Murder to Go (1969) is my first novel by Emma Lathen, a pseudonym of a mystery-writing duo of economists, Mary Jane Latsis and Martha Henissart. Alas, it is not a particularly auspicious introduction to the authors. I may try to read another book of theirs, but my interest has substantially decreased. Wikipedia tells us that all mysteries by Emma Lathen are situated in the world of business and that each novel deals with a different type of industry. While indeed the complicated business/finance/economics matters are presented in a way accessible to a layman reader like myself, I tend to be less interested in business activities than in watching gray paint dry on a gray wall.

John Putnam Thatcher is a senior vice-president of Sloan Guaranty Trust, "the third-largest bank in the world". The bank happens to be financing the Chicken Tonight company, a chicken dinner home delivery franchising operation that has been booming under the leadership of Frank Hedstrom. Mr. Hedstrom "built up a million-dollar business - almost overnight": he is a "boy wonder" in the business world and he is planning to expand into other areas by taking over an insurance company.

But then 72 people in six states are hospitalized with acute food poisoning and the health authorities quickly establish that Chicken Tonight is to blame. The seemingly accidental poisoning was in fact the result of tampering with the food ready be delivered. One of the victims dies so that the police and other government agencies now have to deal with murder. The authorities suspect a disgruntled employee. However, it is actually Mr. Thatcher who solves the case and uncovers business machinations that underlie the tampering.

We learn a lot about various aspects of franchising business and gain insights into the basics of finance:
"When trouble befalls a debtor, there is a period when he covers up, when he minimizes his predicament, [... when] he is the one who does the worrying. But let things go really sour and positions get reversed. The creditor does the worrying, and the debtor holds the whip hand."
The novel also provides slight comedy relief: one of the threads describes preparations to celebrate work anniversary of a high-ranking employee of the bank. The preparations are so elaborate that they virtually bring all other activities of the third-largest bank in the world to a standstill.

This competently written and somewhat engaging mystery might be quite interesting for readers interested in business intrigues. Certainly not for me.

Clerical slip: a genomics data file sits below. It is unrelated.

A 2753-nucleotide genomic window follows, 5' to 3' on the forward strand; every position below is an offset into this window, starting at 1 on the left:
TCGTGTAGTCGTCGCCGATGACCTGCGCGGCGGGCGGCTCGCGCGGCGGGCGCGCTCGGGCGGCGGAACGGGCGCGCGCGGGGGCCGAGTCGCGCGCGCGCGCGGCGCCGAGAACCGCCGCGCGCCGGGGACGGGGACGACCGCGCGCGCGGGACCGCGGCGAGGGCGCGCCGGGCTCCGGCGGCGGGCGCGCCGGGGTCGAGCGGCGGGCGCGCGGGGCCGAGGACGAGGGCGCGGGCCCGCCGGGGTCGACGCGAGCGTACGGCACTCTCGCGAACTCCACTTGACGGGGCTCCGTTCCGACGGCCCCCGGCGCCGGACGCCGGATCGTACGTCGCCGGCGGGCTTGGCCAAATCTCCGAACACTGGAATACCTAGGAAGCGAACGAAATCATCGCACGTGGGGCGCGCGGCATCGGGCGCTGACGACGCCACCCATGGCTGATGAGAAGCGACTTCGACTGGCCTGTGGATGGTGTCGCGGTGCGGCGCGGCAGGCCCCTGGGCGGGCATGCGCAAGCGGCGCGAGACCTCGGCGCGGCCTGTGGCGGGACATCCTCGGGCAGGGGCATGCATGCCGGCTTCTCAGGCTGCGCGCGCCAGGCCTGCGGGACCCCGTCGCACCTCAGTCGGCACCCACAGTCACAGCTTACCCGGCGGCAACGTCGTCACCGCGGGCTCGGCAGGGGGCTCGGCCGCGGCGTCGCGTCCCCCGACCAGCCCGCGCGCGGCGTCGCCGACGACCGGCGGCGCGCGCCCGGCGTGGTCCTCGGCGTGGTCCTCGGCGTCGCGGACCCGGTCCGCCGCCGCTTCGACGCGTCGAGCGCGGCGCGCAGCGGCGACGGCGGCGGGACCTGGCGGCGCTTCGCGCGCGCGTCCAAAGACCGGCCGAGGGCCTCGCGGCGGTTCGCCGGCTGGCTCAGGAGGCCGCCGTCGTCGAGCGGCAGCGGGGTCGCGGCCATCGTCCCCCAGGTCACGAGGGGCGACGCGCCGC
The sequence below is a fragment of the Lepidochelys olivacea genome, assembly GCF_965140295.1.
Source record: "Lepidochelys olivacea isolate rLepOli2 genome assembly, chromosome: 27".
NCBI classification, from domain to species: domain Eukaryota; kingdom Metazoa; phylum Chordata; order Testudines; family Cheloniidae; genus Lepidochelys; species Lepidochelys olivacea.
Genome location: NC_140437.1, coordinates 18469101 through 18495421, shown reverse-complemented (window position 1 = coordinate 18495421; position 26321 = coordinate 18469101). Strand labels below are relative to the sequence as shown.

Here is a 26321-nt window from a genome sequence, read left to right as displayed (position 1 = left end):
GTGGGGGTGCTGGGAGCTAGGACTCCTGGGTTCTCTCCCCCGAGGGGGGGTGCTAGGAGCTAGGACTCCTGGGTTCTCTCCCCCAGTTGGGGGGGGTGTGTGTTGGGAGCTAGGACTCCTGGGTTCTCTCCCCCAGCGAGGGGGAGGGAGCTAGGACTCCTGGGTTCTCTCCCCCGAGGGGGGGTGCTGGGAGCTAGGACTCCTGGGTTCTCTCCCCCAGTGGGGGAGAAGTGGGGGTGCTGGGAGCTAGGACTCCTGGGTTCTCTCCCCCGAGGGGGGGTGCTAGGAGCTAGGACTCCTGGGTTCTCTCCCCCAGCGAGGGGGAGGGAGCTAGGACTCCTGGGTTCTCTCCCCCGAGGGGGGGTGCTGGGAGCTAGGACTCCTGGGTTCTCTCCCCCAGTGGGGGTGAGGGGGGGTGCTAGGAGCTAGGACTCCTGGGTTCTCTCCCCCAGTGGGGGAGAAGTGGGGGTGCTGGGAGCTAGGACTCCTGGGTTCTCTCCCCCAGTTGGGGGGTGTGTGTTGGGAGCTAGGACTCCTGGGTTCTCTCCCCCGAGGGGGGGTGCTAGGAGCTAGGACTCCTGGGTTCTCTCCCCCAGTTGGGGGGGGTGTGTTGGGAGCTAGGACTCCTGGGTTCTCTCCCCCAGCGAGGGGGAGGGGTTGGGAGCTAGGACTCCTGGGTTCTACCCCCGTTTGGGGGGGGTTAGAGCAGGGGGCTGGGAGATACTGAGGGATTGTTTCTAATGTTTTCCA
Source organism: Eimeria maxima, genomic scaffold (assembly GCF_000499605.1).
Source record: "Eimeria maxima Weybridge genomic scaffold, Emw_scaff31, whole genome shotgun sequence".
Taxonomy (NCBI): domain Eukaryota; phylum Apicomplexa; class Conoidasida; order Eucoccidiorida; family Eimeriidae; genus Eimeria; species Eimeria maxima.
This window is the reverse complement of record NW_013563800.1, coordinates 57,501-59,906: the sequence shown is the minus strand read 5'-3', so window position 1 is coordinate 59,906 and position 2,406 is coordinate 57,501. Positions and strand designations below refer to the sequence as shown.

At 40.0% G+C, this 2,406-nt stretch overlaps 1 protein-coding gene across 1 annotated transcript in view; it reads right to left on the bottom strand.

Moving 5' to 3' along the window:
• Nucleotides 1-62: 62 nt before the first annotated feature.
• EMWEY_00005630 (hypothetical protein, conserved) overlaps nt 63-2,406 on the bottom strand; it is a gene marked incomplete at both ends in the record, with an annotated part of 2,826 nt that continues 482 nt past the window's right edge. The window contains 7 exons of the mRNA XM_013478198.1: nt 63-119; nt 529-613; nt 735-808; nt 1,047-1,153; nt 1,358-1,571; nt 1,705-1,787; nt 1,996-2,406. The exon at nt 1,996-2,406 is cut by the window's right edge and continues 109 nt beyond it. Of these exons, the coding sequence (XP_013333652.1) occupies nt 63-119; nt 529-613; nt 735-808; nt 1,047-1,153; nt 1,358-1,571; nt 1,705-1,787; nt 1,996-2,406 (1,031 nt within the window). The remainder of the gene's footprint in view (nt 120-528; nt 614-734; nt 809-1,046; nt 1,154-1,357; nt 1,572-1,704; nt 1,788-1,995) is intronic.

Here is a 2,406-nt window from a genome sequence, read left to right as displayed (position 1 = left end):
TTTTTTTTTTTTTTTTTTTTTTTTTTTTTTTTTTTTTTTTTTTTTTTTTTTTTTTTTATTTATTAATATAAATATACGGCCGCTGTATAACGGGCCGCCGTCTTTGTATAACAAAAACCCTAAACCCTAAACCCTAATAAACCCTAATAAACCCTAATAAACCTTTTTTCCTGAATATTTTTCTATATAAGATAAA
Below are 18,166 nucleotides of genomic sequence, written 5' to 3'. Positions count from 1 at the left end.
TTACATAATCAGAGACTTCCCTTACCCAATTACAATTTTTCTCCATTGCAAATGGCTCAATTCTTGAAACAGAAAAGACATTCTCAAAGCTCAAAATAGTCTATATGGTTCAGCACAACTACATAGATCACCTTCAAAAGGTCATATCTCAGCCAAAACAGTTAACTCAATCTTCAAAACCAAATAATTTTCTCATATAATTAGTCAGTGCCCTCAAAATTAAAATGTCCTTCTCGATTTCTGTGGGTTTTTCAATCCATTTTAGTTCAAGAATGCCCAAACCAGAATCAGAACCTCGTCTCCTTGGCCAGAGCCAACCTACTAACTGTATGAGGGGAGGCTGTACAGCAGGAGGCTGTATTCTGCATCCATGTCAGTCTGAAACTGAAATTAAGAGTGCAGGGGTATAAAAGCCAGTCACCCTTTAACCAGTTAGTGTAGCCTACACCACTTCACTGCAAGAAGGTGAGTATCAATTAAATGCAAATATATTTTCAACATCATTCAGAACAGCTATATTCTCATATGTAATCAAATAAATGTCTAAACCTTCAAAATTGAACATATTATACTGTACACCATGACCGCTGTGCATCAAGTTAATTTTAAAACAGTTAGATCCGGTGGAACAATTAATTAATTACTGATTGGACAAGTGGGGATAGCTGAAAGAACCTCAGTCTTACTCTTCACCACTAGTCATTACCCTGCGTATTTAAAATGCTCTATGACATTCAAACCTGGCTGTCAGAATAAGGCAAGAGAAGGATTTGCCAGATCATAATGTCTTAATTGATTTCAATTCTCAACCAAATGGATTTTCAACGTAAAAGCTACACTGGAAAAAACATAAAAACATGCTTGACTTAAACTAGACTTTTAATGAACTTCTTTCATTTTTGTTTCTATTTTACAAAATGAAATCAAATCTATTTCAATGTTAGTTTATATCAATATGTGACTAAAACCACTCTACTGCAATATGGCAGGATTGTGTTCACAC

Two stars.

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Friday, December 29, 2017

Fifth Avenue, 5 A.M.: Audrey Hepburn, Breakfast at Tiffany's, and the Dawn of the Modern WomanFifth Avenue, 5 A.M.: Audrey Hepburn, Breakfast at Tiffany's, and the Dawn of the Modern Woman by Sam Wasson
My rating: 3 of 5 stars

"She's a phony. But she's a real phony."
(O.J. Berman, Holly Golightly's agent in Breakfast at Tiffany's.)

Funny how one (mis)remembers things. I vividly remember the place where I read Truman Capote's Breakfast at Tiffany's in summer of 1965, but I only vaguely remember the book. On the other hand, I do not remember, even roughly, when I watched the movie based on the book, but I vividly remember Audrey Hepburn in her iconic black dress and her long cigarette holder. Sam Wasson's Fifth Avenue, 5 A.M. (2010) is an detailed story of making of that movie, and the title refers to the exact time and place when the shooting began on October 2, 1960. The book was awarded the honor of New York Times' Best Book of the Year so I am happy that I like it a lot too.

The reader will be impressed by the completeness of the author's study. In addition to obvious aspects like Capote's story on which the movie story is based, Audrey Hepburn's performance, and Blake Edward's direction, Mr. Wasson discusses a variety of other factors: Edith Head's costumes, Givenchy dresses, Mel Ferrer's (Ms. Hepburn's husband) meddling, Henry Mancini's music, the "Moon River" song, and many others.

Two aspects of the study appeal the most to me. The author succeeds in explaining one of the sources of the movie's success: the change in social norms and attitudes regarding depiction of women in movies that was happening between the late 1950s and the early 1960s. The author also stresses the movie's role in furthering that change in social norms. Before 1960s the women in films were portrayed either as "saints" or "sluts." Breakfast breaks with this stereotype: its heroine, Holly Golightly, is basically an expensive call girl, presented as a kooky plaything, sweet and very likeable:
"It was one of the earliest pictures to ask us to be sympathetic towards a slightly immoral young woman. Movies were beginning to say that if you were imperfect, you didn't have to be punished."